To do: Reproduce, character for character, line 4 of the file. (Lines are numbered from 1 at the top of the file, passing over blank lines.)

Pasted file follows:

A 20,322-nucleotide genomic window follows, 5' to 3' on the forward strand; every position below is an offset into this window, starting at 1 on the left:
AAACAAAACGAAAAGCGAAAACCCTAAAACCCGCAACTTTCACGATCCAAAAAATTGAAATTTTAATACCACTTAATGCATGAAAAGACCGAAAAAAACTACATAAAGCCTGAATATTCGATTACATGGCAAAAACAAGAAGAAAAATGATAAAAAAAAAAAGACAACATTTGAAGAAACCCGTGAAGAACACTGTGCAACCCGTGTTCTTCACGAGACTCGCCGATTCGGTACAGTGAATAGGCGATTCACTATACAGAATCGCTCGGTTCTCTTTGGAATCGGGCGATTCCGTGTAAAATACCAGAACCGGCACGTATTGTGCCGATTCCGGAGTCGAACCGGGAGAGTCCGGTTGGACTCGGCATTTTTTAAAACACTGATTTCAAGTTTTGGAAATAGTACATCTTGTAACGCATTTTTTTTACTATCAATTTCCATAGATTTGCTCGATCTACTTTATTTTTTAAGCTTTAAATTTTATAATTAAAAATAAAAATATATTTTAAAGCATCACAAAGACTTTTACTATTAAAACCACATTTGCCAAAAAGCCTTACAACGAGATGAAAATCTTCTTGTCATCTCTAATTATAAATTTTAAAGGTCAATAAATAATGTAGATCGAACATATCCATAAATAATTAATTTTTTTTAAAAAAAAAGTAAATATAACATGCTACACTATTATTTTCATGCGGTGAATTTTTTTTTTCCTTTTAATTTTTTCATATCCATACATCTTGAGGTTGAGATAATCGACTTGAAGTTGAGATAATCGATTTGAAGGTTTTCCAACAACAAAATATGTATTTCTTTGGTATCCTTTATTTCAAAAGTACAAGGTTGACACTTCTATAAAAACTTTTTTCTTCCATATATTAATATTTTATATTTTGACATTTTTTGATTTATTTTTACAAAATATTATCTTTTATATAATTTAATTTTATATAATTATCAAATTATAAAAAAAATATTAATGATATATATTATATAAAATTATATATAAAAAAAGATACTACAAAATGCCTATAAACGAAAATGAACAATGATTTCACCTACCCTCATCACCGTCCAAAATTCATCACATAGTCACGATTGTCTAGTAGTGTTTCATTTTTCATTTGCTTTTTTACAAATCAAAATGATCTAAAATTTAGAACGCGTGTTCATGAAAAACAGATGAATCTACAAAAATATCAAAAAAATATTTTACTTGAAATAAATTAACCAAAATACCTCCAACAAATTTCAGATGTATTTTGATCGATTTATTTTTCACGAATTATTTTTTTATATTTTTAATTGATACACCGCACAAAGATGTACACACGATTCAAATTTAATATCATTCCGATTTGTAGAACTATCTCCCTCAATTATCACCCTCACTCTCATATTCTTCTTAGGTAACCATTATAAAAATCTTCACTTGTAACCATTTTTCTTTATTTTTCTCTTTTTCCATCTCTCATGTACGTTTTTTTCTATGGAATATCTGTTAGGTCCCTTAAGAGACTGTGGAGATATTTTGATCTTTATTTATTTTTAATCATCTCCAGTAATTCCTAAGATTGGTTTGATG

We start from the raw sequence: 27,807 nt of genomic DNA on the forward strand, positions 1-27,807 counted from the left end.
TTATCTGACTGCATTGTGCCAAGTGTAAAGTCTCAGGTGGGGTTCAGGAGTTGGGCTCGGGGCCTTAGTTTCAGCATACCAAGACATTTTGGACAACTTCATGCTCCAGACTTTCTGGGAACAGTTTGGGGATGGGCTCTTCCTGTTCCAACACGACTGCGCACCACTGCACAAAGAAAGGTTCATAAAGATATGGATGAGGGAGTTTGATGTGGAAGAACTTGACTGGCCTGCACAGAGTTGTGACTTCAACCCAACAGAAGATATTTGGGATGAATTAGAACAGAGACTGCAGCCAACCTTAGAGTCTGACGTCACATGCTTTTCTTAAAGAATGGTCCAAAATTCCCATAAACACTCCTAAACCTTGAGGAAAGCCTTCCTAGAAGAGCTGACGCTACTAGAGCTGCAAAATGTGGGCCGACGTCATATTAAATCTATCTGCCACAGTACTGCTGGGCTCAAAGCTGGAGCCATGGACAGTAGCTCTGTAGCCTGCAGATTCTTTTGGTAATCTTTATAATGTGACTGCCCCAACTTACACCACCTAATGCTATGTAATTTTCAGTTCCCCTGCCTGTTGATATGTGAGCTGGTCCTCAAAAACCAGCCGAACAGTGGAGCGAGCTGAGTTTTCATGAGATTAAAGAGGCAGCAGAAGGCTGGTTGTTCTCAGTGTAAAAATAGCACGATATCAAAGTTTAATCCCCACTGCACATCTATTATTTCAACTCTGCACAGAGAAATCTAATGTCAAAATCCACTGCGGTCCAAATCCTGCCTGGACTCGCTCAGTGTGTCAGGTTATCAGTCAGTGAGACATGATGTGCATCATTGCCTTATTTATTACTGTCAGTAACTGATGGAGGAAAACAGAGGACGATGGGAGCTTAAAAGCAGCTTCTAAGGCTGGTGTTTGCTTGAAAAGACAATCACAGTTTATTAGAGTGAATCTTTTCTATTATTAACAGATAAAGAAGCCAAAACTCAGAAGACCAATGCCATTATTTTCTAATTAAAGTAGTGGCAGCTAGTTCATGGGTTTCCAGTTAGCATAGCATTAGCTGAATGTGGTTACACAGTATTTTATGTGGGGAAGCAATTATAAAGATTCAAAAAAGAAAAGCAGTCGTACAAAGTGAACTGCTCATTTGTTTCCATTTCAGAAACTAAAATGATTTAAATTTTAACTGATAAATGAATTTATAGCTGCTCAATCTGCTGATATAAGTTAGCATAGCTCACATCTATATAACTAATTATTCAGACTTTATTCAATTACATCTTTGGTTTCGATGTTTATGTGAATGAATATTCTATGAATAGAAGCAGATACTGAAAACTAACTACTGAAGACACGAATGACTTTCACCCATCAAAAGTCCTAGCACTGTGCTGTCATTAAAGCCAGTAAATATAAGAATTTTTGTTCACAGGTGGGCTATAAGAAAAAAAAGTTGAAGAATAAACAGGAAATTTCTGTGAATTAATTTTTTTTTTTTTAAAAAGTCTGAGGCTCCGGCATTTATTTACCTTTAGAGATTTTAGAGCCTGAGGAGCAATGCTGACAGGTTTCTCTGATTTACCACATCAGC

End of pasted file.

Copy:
TTATCTGACTGCATTGTGCCAAGTGTAAAGTCTCAGGTGGGGTTCAGGAGTTGGGCTCGGGGCCTTAGTTTCAGCATACCAAGACATTTTGGACAACTTCATGCTCCAGACTTTCTGGGAACAGTTTGGGGATGGGCTCTTCCTGTTCCAACACGACTGCGCACCACTGCACAAAGAAAGGTTCATAAAGATATGGATGAGGGAGTTTGATGTGGAAGAACTTGACTGGCCTGCACAGAGTTGTGACTTCAACCCAACAGAAGATATTTGGGATGAATTAGAACAGAGACTGCAGCCAACCTTAGAGTCTGACGTCACATGCTTTTCTTAAAGAATGGTCCAAAATTCCCATAAACACTCCTAAACCTTGAGGAAAGCCTTCCTAGAAGAGCTGACGCTACTAGAGCTGCAAAATGTGGGCCGACGTCATATTAAATCTATCTGCCACAGTACTGCTGGGCTCAAAGCTGGAGCCATGGACAGTAGCTCTGTAGCCTGCAGATTCTTTTGGTAATCTTTATAATGTGACTGCCCCAACTTACACCACCTAATGCTATGTAATTTTCAGTTCCCCTGCCTGTTGATATGTGAGCTGGTCCTCAAAAACCAGCCGAACAGTGGAGCGAGCTGAGTTTTCATGAGATTAAAGAGGCAGCAGAAGGCTGGTTGTTCTCAGTGTAAAAATAGCACGATATCAAAGTTTAATCCCCACTGCACATCTATTATTTCAACTCTGCACAGAGAAATCTAATGTCAAAATCCACTGCGGTCCAAATCCTGCCTGGACTCGCTCAGTGTGTCAGGTTATCAGTCAGTGAGACATGATGTGCATCATTGCCTTATTTATTACTGTCAGTAACTGATGGAGGAAAACAGAGGACGATGGGAGCTTAAAAGCAGCTTCTAAGGCTGGTGTTTGCTTGAAAAGACAATCACAGTTTATTAGAGTGAATCTTTTCTATTATTAACAGATAAAGAAGCCAAAACTCAGAAGACCAATGCCATTATTTTCTAATTAAAGTAGTGGCAGCTAGTTCATGGGTTTCCAGTTAGCATAGCATTAGCTGAATGTGGTTACACAGTATTTTATGTGGGGAAGCAATTATAAAGATTCAAAAAAGAAAAGCAGTCGTACAAAGTGAACTGCTCATTTGTTTCCATTTCAGAAACTAAAATGATTTAAATTTTAACTGATAAATGAATTTATAGCTGCTCAATCTGCTGATATAAGTTAGCATAGCTCACATCTATATAACTAATTATTCAGACTTTATTCAATTACATCTTTGGTTTCGATGTTTATGTGAATGAATATTCTATGAATAGAAGCAGATACTGAAAACTAACTACTGAAGACACGAATGACTTTCACCCATCAAAAGTCCTAGCACTGTGCTGTCATTAAAGCCAGTAAATATAAGAATTTTTGTTCACAGGTGGGCTATAAGAAAAAAAAGTTGAAGAATAAACAGGAAATTTCTGTGAATTAATTTTTTTTTTTTTAAAAAGTCTGAGGCTCCGGCATTTATTTACCTTTAGAGATTTTAGAGCCTGAGGAGCAATGCTGACAGGTTTCTCTGATTTACCACATCAGC